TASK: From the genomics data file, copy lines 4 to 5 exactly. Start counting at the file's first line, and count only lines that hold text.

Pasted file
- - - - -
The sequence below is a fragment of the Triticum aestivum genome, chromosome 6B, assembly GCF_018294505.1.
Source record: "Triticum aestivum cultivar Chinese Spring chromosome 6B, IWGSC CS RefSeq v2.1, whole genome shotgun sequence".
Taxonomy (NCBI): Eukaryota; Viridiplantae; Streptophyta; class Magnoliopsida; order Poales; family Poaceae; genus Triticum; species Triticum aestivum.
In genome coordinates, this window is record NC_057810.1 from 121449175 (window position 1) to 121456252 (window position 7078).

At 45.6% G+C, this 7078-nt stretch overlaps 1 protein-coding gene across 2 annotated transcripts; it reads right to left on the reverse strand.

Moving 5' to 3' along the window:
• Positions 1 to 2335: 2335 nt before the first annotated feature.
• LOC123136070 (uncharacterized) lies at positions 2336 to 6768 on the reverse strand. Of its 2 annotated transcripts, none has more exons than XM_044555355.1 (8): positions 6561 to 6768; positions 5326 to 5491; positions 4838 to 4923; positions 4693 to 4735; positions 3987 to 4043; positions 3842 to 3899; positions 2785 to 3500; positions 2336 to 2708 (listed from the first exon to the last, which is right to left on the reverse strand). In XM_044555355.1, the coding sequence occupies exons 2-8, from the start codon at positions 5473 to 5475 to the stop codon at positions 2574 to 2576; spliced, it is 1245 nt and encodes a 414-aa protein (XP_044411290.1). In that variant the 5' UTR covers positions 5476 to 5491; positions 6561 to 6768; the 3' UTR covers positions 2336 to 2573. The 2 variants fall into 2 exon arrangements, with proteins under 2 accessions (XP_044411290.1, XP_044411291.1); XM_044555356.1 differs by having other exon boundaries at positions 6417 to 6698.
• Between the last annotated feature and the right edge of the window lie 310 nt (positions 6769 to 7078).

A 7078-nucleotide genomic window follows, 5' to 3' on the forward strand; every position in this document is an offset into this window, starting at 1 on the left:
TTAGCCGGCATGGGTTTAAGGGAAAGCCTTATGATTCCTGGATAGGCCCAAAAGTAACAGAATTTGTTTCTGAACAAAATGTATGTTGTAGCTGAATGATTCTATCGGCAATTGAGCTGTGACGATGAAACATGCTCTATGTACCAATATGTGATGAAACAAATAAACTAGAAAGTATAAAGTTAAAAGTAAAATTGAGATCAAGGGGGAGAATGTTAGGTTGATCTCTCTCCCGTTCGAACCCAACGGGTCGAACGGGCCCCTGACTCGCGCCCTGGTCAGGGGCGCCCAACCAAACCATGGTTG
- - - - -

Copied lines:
In genome coordinates, this window is record NC_057810.1 from 121449175 (window position 1) to 121456252 (window position 7078).

At 45.6% G+C, this 7078-nt stretch overlaps 1 protein-coding gene across 2 annotated transcripts; it reads right to left on the reverse strand.